Dara drew from dozens of similar examples, and knits Montague into the patchwork of afflicted communities listed on pages 474-475. The commonalities between these stories and the tale that Johnson tells are clear and frustratingly repetitive. The forces that spur cities and towns to court companies using tax breaks and regulatory relief are rooted in the now, yet they are sometimes left with problems that become too large to solve. In the case of St. Louis, the race for the atomic bomb during World War II placed blinders on the decision-makers, all of whom are now gone, immune from prosecution except by history for the disastrous decisions that will have to monitored and managed until the end of time.
Which brings me to Dan Carlin’s Hardcore History podcast, which found its way into my phone over the July 4th holiday. The current episode (he only releases a handful each year), entitled The Destroyer of Worlds, is a six-hour tour de force, offering a sweeping survey beginning with the early days of the atomic bomb and its use by “the haberdasher from Independence, Missouri,” up through the Cuban Missile Crisis and the standoff between Kennedy and Khrushchev. It serves as a baleful counterpoint to the long-term perspective of Johnson’s story, since you’re listening to men (almost entirely men) make decisions and operate under the condition that tomorrow may never come. Who cares if Thorium’s deadly half-life is 14 billion years if armageddon ends the human experiment next Thursday?
It is a heart-racing account which dwells on the stress that each president has had to deal with, laced with questions about whether we’re evolutionarily capable of adequately pondering the imponderable and consistently choosing to avoid annihilation. How can one make a decision about the fate of the world in 6 minutes?
As the brilliant songwriter Scott Miller once sang, “Decisions made too fast/Seem to be the ones that last.” While Carlin shows us how close we’ve come to not being here, Johnson lays out the price that people are paying for our collective refusal to come to terms with what’s been left behind in the process.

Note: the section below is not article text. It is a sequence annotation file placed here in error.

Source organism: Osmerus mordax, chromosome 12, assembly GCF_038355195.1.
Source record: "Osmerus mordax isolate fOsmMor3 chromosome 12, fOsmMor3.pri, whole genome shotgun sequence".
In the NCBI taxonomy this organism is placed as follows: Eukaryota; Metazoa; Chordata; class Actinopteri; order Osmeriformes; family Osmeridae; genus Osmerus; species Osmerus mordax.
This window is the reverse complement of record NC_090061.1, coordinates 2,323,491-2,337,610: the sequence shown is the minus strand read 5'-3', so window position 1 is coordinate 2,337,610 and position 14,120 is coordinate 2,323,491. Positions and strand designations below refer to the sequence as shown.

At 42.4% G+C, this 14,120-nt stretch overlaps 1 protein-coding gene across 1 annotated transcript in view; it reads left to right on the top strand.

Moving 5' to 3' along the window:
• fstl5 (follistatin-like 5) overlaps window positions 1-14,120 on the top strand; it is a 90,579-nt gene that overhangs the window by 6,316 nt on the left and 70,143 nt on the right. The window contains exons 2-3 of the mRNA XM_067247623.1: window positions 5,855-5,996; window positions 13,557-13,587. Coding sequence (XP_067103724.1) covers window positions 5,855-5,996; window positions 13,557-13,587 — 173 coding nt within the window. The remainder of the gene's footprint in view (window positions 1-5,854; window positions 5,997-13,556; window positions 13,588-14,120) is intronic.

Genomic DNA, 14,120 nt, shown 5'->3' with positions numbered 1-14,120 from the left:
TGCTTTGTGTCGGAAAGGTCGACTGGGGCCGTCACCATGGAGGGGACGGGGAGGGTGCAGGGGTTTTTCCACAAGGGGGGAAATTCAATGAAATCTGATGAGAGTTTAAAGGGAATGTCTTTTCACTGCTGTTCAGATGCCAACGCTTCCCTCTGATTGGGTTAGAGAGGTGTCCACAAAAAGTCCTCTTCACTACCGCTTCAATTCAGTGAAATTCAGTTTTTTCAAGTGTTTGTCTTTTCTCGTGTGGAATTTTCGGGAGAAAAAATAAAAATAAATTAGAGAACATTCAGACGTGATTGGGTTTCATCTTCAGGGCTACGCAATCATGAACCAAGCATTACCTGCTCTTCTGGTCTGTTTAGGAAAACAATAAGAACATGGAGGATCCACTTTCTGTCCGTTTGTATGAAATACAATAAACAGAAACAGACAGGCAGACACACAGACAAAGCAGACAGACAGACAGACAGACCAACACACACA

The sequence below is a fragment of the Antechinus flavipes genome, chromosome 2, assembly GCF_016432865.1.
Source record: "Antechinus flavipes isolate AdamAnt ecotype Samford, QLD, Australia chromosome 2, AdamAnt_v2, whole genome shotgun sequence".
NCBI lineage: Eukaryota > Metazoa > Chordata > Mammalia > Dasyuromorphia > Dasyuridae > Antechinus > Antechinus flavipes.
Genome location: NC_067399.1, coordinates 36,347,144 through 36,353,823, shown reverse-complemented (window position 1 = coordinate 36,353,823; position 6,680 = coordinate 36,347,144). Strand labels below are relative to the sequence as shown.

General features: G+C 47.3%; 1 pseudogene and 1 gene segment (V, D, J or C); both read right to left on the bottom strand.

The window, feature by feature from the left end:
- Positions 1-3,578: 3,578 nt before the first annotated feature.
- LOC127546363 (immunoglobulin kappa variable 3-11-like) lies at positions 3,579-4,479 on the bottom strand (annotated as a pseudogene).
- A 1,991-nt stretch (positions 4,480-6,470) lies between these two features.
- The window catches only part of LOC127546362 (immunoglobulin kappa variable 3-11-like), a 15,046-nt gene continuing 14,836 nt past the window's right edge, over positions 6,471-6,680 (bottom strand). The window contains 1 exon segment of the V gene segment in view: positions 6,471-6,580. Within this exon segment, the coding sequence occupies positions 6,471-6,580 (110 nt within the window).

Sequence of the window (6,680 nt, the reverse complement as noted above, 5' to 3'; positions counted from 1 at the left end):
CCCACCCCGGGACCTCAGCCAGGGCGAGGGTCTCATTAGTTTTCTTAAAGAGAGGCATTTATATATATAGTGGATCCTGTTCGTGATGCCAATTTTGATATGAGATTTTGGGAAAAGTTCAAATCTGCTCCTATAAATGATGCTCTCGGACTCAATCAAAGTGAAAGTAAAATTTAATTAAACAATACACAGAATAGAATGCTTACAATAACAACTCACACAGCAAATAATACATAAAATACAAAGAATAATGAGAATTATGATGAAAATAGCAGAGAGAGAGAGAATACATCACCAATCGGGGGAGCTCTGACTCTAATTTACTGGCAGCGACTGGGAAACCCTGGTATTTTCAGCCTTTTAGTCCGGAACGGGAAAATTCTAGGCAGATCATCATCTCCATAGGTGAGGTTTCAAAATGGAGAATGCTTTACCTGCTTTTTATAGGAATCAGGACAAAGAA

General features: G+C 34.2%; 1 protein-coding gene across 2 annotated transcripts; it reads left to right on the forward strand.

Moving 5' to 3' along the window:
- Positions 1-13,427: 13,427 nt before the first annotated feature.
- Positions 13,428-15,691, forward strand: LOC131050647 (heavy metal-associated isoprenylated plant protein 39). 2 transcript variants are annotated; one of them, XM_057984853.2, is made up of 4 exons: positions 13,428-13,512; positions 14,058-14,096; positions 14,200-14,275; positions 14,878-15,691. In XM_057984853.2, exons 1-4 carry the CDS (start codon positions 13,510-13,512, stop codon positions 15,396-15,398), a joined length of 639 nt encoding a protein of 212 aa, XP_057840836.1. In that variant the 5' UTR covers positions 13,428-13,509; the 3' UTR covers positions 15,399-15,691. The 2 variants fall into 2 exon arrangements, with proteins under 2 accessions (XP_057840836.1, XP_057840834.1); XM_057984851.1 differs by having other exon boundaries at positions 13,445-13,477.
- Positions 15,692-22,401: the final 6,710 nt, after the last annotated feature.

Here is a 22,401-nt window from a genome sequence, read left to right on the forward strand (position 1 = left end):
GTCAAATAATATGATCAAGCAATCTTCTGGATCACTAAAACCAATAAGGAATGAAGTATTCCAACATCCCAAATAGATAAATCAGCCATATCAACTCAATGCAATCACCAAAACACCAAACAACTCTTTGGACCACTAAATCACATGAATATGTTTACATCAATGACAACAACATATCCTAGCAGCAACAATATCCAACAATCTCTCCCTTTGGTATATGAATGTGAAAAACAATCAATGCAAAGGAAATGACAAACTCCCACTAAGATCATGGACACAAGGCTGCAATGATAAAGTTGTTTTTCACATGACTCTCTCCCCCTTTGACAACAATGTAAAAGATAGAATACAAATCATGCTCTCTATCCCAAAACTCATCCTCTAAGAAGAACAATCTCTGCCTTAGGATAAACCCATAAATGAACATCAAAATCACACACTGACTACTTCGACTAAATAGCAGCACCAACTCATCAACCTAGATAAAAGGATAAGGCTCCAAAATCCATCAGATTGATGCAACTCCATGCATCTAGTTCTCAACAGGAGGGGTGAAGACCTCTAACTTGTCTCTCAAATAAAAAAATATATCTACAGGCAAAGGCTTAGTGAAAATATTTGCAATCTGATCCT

…I had Matthew tell the internist in his own words about the headaches he was having, how they seemed to float around the top of his head and also behind his forehead, and how they would get so bad that they made him nauseous, and about how his eyes sometimes felt like they were burning…and then, as Matthew was dressing, the Doctor asked me to come into his office; and there he told me that he couldn’t find any evident source for the disorders, so he was referring us to a specialist, a neurologist; and immediately, you know, immediately I said Well, you hear what they’re saying; I mean do you think this could have anything to do with the water?; and the Doctor, sitting in his own office, the Doctor said that he didn’t really know; so I said Well, don’t you have any opinion, any idea?; and the Doctor, sitting there in his own office, I mean a medical doctor in his own place, he said that he wasn’t terribly inclined to take risks with lawsuits, so he wouldn’t say so even if he knew—
The Lost Scrapbook, p. 423
Last month, I sketched out the case that Manuel Puig may have had more to do with the look and sound of Evan Dara’s novels than William Gaddis. But, while setting it up, I wrote that he had broken his silence on only one occasion, in swatting away Tom LeClair’s query about the influence of Gaddis, shortly after the publication of The Easy Chain. In fact, he responded to Steven Moore about this same topic in 2014, which Moore included in his expanded edition of William Gaddis. Here is the relevant excerpt from page 213:
“…Tom LeClair was right to bring up The Recognitions in his review of Evan Dara’s first novel, The Lost Scrapbook (1996), which, like his subsequent novels, has sheets of Gaddisian dialogue, though this is only coincidental.*
* “Asked about Gaddis’s possible influence, Dara told me that while working on The Lost Scrapbook he head that J R was a novel in dialogue and checked it out from The American Library in Paris: ‘Took the novel home, plunked it open, tapped it shut — didn’t want the influence’ (email January 19, 2014).”
Until Dara publishes his own Temple of Texts, we’re left to continue listening hard to trace the origins and chart the echoes of his voices, without the author’s hand on our shoulder.
After reading the accounts of the attendees of this year’s 4th annual David Foster Wallace Conference, held once again at Illinois State University, it’s clear that the state of the union of DFW studies is strong. The papers, presentations, and podcasts sowed more seeds for Wallace scholars to nurture, while the collision of conversations sparked and soldered bonds which provide sustenance for those lonely days and nights in the carrels.